THIS ARTICLE FIRST APPEARED IN THE DAILY NATION’S DN2 SEGMENT ON 4/16/2015. http://bit.ly/1czmbrw

Glass is the new norm for Nairobi’s highrise offers, but is the cost more than just the extra shillings?

BY ELIZABETH MERAB

elizabeth@gmail.com

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At 105 metres tall, Kenyatta International Convention Centre dominated Nairobi’s skyline for years.

The building towered over the rest of Nairobi’s architectural offerings, dwarfing such other highrise structures of the time like Teleposta Towers and Nyayo House.

But today, with more than 50 highrise structures jostling for space, Nairobi is rapidly transforming into a proper concrete jungle, in the words of the great reggae musician, Bob Marley.

That growth is angling for a piece of the city’s aesthetic pie, meaning that, even though KICC still remains the most iconic building here, it is surrounded by structures that are more than just concrete edifices. The race for beauty and elegance is attracting all sorts of architectural designs, and the craze now is for all-glass finishes.

In other global capitals, shiny complexes have all but swallowed the gothic and other styles from the early 1900s.

In Dubai, the world’s tallest building, the Burj Khalifa, kisses the skies with astounding beauty, and at night it is lit by hundreds of lights that reflect its glassy modishness over the Emirati skyline.

In London, The Shard, described by Jonathan Jones of The Guardian as a “transparently misconceived and prodigiously cocksure colossus”, towers 87 stories over Southwark. Standing proudly at 309.6 metres, it became the tallest building in the European Union in December 2011, surpassing Germany’s Commerzbank Tower, which pierces the skies at 259 metres.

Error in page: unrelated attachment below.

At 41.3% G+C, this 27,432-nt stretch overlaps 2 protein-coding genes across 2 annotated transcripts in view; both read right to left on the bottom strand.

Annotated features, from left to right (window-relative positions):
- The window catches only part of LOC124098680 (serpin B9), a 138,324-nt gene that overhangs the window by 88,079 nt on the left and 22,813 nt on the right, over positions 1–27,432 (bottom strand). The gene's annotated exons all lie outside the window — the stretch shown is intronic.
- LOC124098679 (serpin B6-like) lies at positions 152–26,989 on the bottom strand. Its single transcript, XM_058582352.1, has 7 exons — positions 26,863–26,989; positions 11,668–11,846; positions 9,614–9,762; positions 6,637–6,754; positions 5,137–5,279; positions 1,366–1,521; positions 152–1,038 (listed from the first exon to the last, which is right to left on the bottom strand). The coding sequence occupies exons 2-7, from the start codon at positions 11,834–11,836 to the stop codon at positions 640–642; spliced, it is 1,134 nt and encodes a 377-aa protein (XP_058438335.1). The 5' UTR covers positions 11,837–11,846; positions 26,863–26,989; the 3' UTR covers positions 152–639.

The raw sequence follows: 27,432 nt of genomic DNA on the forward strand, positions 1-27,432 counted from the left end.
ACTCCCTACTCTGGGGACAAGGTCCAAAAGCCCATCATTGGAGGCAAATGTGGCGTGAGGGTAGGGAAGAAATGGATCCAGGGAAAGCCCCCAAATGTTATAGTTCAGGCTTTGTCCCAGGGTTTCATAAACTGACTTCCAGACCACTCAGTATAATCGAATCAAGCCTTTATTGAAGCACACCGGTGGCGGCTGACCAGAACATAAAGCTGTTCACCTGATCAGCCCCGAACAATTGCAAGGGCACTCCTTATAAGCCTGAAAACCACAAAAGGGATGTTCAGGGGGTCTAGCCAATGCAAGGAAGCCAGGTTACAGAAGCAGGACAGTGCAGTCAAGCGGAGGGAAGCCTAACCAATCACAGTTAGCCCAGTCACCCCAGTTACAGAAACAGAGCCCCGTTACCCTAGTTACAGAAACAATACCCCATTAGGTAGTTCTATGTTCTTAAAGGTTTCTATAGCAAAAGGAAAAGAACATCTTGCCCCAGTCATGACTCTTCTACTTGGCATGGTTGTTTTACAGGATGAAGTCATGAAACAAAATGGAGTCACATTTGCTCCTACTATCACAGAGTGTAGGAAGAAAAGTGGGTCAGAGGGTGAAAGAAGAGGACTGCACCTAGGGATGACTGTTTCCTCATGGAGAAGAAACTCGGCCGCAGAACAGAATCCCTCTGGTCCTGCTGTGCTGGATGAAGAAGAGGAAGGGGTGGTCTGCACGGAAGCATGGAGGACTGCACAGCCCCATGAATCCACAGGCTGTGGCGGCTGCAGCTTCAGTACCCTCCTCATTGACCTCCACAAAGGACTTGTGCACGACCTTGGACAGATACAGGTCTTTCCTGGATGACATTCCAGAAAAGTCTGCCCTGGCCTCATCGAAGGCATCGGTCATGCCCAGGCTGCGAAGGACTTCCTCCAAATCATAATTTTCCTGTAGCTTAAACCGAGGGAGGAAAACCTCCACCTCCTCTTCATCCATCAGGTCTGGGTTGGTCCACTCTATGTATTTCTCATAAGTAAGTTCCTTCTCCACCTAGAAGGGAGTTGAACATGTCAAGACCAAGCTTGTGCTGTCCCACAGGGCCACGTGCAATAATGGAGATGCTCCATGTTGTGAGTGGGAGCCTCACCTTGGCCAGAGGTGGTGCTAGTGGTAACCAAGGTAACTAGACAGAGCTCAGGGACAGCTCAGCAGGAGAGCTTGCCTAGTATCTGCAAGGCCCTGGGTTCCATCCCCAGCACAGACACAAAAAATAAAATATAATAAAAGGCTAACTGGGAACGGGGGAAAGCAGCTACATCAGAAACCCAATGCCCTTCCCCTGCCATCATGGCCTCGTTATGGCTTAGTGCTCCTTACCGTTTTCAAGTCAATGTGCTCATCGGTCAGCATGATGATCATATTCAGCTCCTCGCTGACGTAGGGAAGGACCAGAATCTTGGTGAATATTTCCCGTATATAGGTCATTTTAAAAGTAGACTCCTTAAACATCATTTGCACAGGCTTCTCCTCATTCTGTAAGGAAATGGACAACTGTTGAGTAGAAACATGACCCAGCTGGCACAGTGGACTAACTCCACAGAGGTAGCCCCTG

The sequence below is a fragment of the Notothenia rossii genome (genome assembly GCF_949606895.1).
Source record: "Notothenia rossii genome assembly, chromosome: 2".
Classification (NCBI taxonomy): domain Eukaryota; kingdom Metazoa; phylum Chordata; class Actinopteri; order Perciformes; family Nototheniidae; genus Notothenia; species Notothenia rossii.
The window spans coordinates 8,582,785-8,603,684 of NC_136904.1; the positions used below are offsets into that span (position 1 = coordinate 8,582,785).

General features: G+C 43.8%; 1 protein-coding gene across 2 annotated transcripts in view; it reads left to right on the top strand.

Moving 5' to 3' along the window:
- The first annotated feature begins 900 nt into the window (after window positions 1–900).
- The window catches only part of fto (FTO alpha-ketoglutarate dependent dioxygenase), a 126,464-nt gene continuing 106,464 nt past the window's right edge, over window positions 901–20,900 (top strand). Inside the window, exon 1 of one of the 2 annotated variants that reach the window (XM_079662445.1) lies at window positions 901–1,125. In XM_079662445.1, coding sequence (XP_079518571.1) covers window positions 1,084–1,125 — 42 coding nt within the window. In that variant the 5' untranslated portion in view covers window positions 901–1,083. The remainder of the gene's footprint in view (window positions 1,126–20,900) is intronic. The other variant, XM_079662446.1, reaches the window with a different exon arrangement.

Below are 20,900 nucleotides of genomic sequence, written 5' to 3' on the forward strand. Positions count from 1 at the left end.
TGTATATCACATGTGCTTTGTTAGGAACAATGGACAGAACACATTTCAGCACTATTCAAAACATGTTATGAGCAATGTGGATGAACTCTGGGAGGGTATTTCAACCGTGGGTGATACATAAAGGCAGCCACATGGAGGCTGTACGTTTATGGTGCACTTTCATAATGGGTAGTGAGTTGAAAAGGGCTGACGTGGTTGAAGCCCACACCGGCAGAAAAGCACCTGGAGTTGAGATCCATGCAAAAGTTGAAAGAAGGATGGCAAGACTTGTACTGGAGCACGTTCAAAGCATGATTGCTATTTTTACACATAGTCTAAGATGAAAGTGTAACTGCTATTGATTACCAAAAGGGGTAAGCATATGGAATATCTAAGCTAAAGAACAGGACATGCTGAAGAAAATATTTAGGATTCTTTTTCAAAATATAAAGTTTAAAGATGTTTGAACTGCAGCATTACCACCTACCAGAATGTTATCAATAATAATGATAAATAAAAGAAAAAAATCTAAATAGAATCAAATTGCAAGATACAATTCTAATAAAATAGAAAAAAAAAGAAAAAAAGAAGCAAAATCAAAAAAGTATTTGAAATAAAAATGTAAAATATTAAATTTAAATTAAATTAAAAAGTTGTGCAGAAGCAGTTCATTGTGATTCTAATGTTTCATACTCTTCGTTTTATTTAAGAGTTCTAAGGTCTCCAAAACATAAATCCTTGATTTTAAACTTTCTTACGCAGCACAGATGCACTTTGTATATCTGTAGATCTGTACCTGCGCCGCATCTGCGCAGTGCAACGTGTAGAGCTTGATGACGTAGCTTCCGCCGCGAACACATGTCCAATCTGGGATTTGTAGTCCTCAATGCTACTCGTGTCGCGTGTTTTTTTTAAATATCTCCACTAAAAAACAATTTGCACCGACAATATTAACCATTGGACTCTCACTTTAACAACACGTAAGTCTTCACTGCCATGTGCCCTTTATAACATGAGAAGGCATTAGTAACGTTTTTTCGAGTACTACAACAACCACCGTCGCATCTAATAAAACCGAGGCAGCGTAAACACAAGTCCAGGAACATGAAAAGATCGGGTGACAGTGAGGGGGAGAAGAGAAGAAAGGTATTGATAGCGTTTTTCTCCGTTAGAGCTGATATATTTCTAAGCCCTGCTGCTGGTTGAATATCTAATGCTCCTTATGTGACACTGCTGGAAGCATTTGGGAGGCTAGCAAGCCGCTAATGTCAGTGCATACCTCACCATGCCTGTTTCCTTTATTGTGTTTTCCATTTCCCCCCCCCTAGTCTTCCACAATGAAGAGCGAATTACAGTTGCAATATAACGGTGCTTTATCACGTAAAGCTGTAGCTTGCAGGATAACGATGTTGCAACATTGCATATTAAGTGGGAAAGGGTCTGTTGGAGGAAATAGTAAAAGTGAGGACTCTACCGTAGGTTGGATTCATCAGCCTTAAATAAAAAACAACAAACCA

FUTURE IN GLASS

So, what is the connection between Burj Khalifa and The Shard? The answer is simple; glass, and Nairobi is following suit, although not as extravagantly as these two other capitals.

The city, whose real estate sector has been on a rapid upward trend, has over 10 buildings standing higher than 80 metres. But the skyscraper boom is not all that city residents have to contend with as a myriad of glass façade buildings are also taking over the skies.

From the imposing I&M Building, which glitters in the warm Nairobi sun like a lone star on the width and breadth of Kenyatta Avenue, to the ocean-green panes of the newly constructed Sifa Towers which pour life to the surrounding buildings on the junction of Lenana and Ring roads, Nairobi clearly sees a future in glass.

For architects, just like developers, the outward appearance of a building matters a lot; so much so that it is said to set the tone for the rest of the structure.

For this reason, developers, architects and contractors will strive to put up aesthetically appealing buildings that pass across a muted yet strong statement about their creativity.

Sifa Towers, an all-glass-façade, 12-storey structure that has adopted the architectural concept of a “hyperbolic-parabolic curve”, took three years to build. And when it was finally finished, it attracted rave reviews from the industry.

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The developers, King’s Properties, call it “a 21st century commercial complex that goes beyond the conventional building”, and which anticipates “the growing needs in Kenya for a modern business environment that delivers growth and prosperity”.